To make soluble and insoluble biopolymers - mainly carbohydrates, proteins, and lipids - accessible for respiration by bacteria, the macromolecules must be hydro-lyzed by exoenzymes, which often are produced and excreted only after contact with respective inductors. The exoenzymes adsorb to the biopolymers and hydrolyze them to monomers or at least to oligomers. Only soluble, low molecular weight compounds (e.g., sugars, disaccharides, amino acids, oligopeptides, glycerol, fatty acids) can be taken up by microorganisms and be metabolized for energy production and cell multiplication.
Once taken up, degradation via glycolysis (sugars, disaccharides, glycerol), hydrolysis and deamination (amino acids, oligopeptides), or hydrolysis and p oxidation (phospholipids, long-chain fatty acids) proceeds in the cells. Metabolism of almost all organic compounds leads to the formation of acetyl-CoA as the central intermediate, which is used for biosyntheses, excreted as acetate, or oxidized to CO2 and reducing equivalents in the tricarboxylic acid (TCA) cycle. The reducing equivalents are respired with molecular oxygen in the respiration chain. The energy of a maximum of only 2 mol of anhydridic phosphate bonds of ATP is conserved during glycolysis of 1 mol of glucose through substrate chain phosphorylation. An additional 2 mol of ATP are formed during oxidation of 2 mol of acetate in the TCA cycle, whereas 34 mol ATP are formed by electron transport chain phosphorylation with oxygen as the terminal electron acceptor. During oxygen respiration, reducing equivalents react with molecular oxygen in a controlled combustion reaction.
When carbohydrates are respired by aerobic bacteria, about one third of the initial energy content is lost as heat, and two thirds are conserved biochemically in 38 phosphoanhydride bonds of ATP. In activated sludge reactors or in wastewater treatment ponds that are not loaded with highly concentrated wastewater, wall irradiation and heat losses with the off-gas stream of aeration into the atmosphere prevent self-heating. In activated sludge reactors for treatment of highly concentrated wastewater, however, self-heating up to thermophilic temperatures may occur if the wastewater is warm in the beginning, the hydraulic retention time for biological treatment is short (short aeration time), and the air or oxygen stream for aeration is restricted so as to supply just sufficient oxygen for complete oxidation of the pollutants (small aeration volume).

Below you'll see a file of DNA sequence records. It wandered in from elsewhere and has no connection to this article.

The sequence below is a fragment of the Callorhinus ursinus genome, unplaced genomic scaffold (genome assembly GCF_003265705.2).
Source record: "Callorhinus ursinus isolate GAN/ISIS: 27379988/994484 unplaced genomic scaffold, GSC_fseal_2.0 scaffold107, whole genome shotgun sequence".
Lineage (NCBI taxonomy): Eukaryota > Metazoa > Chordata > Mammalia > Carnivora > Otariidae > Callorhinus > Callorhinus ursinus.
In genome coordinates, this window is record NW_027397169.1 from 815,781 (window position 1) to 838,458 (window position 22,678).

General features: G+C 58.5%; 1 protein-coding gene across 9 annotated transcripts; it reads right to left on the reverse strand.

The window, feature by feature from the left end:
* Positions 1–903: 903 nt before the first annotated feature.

The conserved energy in the terminal phosphoanhydride bond of ATP, formed during substrate chain and oxidative phosphorylation by proliferating bacteria is partially used for maintenance metabolism and partially for cell multiplication. Partitioning between both is not constant, but depends on the nutritional state. In highly loaded activated sludge reactors with a surplus or at least a non-growth-limiting substrate supply, approximately 50% of the substrate is respired in the energy me tabolism of the cells and 50% serves as a carbon source for cell growth (Table 1.1). The biochemically conserved energy must be dissipated to be used for the maintenance metabolism of existing cells and cell growth.
If the substrate supply is growth-limiting, e.g., in a low-loaded aerobic treatment system, a higher proportion of ATP is consumed for maintenance, representing the energy proportion that bacteria must spend for non-growth-associated cell survival metabolism, and less energy is available for growth. Overall, more of the substrate carbon is respired, and the ratio of respiration products to surplus sludge formed is higher, e.g., around 70% : 30% (Table 1.1). In a trickling filter system, an even higher proportion of the substrate seems to be respired. This might be due to protozoa grazing off part of the biofilm.
For comparison, Table 1.1 also summarizes carbon dissipation in anaerobic me-thanogenic degradation. Only about 5% of the fermentable substrate is used for cell growth (surplus sludge formation) in anaerobic reactors, whereas 95% is converted to methane and CO2, and most of the energy of the substrates is conserved in the fermentation products.
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